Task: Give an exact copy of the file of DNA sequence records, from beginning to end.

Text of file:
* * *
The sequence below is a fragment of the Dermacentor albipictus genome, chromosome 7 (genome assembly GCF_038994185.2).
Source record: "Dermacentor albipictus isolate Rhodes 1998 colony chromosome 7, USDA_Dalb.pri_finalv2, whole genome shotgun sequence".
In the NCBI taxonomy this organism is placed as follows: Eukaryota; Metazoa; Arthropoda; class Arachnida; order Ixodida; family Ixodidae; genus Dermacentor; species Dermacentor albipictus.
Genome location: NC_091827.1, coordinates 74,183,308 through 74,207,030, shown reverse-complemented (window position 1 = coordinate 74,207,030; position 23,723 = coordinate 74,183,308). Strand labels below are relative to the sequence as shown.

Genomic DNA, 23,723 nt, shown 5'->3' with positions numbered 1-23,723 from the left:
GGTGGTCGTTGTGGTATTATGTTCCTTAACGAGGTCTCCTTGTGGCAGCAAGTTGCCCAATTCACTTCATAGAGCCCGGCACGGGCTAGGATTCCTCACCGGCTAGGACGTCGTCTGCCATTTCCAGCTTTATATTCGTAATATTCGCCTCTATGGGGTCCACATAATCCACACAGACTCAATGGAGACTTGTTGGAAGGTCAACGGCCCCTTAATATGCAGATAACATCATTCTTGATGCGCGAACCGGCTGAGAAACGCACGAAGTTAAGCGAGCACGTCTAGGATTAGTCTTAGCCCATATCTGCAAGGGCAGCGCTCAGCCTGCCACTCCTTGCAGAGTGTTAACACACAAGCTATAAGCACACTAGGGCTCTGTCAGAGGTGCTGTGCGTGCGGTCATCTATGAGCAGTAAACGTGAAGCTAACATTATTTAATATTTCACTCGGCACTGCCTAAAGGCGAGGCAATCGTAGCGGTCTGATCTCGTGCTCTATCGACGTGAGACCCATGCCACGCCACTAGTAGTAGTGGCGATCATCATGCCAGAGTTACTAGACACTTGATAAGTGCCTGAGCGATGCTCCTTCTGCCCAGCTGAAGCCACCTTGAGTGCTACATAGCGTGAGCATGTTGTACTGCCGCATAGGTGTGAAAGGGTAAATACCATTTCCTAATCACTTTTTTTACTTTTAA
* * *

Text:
The sequence below is a fragment of the Dermacentor albipictus genome, chromosome 7 (genome assembly GCF_038994185.2).
Source record: "Dermacentor albipictus isolate Rhodes 1998 colony chromosome 7, USDA_Dalb.pri_finalv2, whole genome shotgun sequence".
In the NCBI taxonomy this organism is placed as follows: Eukaryota; Metazoa; Arthropoda; class Arachnida; order Ixodida; family Ixodidae; genus Dermacentor; species Dermacentor albipictus.
Genome location: NC_091827.1, coordinates 74,183,308 through 74,207,030, shown reverse-complemented (window position 1 = coordinate 74,207,030; position 23,723 = coordinate 74,183,308). Strand labels below are relative to the sequence as shown.

Genomic DNA, 23,723 nt, shown 5'->3' with positions numbered 1-23,723 from the left:
GGTGGTCGTTGTGGTATTATGTTCCTTAACGAGGTCTCCTTGTGGCAGCAAGTTGCCCAATTCACTTCATAGAGCCCGGCACGGGCTAGGATTCCTCACCGGCTAGGACGTCGTCTGCCATTTCCAGCTTTATATTCGTAATATTCGCCTCTATGGGGTCCACATAATCCACACAGACTCAATGGAGACTTGTTGGAAGGTCAACGGCCCCTTAATATGCAGATAACATCATTCTTGATGCGCGAACCGGCTGAGAAACGCACGAAGTTAAGCGAGCACGTCTAGGATTAGTCTTAGCCCATATCTGCAAGGGCAGCGCTCAGCCTGCCACTCCTTGCAGAGTGTTAACACACAAGCTATAAGCACACTAGGGCTCTGTCAGAGGTGCTGTGCGTGCGGTCATCTATGAGCAGTAAACGTGAAGCTAACATTATTTAATATTTCACTCGGCACTGCCTAAAGGCGAGGCAATCGTAGCGGTCTGATCTCGTGCTCTATCGACGTGAGACCCATGCCACGCCACTAGTAGTAGTGGCGATCATCATGCCAGAGTTACTAGACACTTGATAAGTGCCTGAGCGATGCTCCTTCTGCCCAGCTGAAGCCACCTTGAGTGCTACATAGCGTGAGCATGTTGTACTGCCGCATAGGTGTGAAAGGGTAAATACCATTTCCTAATCACTTTTTTTACTTTTAA